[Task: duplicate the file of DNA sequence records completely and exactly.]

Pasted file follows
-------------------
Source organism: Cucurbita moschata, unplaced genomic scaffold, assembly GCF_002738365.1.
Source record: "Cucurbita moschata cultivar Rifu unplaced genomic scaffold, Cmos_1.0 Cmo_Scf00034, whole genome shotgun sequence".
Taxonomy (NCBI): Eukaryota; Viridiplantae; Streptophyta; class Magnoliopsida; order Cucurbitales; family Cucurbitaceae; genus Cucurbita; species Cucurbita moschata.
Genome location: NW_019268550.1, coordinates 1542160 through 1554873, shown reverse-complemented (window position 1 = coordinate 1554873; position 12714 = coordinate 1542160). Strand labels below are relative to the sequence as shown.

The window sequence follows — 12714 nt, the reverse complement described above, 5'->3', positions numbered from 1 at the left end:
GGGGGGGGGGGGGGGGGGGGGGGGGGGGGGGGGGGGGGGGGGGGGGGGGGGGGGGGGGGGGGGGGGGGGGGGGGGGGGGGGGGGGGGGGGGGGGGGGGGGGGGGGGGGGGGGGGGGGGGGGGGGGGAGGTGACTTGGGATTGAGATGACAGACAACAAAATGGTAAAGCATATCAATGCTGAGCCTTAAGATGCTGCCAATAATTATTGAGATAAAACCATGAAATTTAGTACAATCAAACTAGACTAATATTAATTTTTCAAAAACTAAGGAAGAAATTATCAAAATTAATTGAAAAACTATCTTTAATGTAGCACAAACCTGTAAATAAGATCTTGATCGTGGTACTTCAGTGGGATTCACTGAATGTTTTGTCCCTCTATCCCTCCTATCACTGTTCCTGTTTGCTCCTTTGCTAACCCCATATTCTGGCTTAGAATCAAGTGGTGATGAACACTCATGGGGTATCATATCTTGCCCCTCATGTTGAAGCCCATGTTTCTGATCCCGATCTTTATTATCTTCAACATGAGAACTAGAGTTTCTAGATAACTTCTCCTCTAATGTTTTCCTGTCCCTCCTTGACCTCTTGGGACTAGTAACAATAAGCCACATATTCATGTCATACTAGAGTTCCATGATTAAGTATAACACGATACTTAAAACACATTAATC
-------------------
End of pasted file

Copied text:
Source organism: Cucurbita moschata, unplaced genomic scaffold, assembly GCF_002738365.1.
Source record: "Cucurbita moschata cultivar Rifu unplaced genomic scaffold, Cmos_1.0 Cmo_Scf00034, whole genome shotgun sequence".
Taxonomy (NCBI): Eukaryota; Viridiplantae; Streptophyta; class Magnoliopsida; order Cucurbitales; family Cucurbitaceae; genus Cucurbita; species Cucurbita moschata.
Genome location: NW_019268550.1, coordinates 1542160 through 1554873, shown reverse-complemented (window position 1 = coordinate 1554873; position 12714 = coordinate 1542160). Strand labels below are relative to the sequence as shown.

The window sequence follows — 12714 nt, the reverse complement described above, 5'->3', positions numbered from 1 at the left end:
GGGGGGGGGGGGGGGGGGGGGGGGGGGGGGGGGGGGGGGGGGGGGGGGGGGGGGGGGGGGGGGGGGGGGGGGGGGGGGGGGGGGGGGGGGGGGGGGGGGGGGGGGGGGGGGGGGGGGGGGGGGGGGAGGTGACTTGGGATTGAGATGACAGACAACAAAATGGTAAAGCATATCAATGCTGAGCCTTAAGATGCTGCCAATAATTATTGAGATAAAACCATGAAATTTAGTACAATCAAACTAGACTAATATTAATTTTTCAAAAACTAAGGAAGAAATTATCAAAATTAATTGAAAAACTATCTTTAATGTAGCACAAACCTGTAAATAAGATCTTGATCGTGGTACTTCAGTGGGATTCACTGAATGTTTTGTCCCTCTATCCCTCCTATCACTGTTCCTGTTTGCTCCTTTGCTAACCCCATATTCTGGCTTAGAATCAAGTGGTGATGAACACTCATGGGGTATCATATCTTGCCCCTCATGTTGAAGCCCATGTTTCTGATCCCGATCTTTATTATCTTCAACATGAGAACTAGAGTTTCTAGATAACTTCTCCTCTAATGTTTTCCTGTCCCTCCTTGACCTCTTGGGACTAGTAACAATAAGCCACATATTCATGTCATACTAGAGTTCCATGATTAAGTATAACACGATACTTAAAACACATTAATC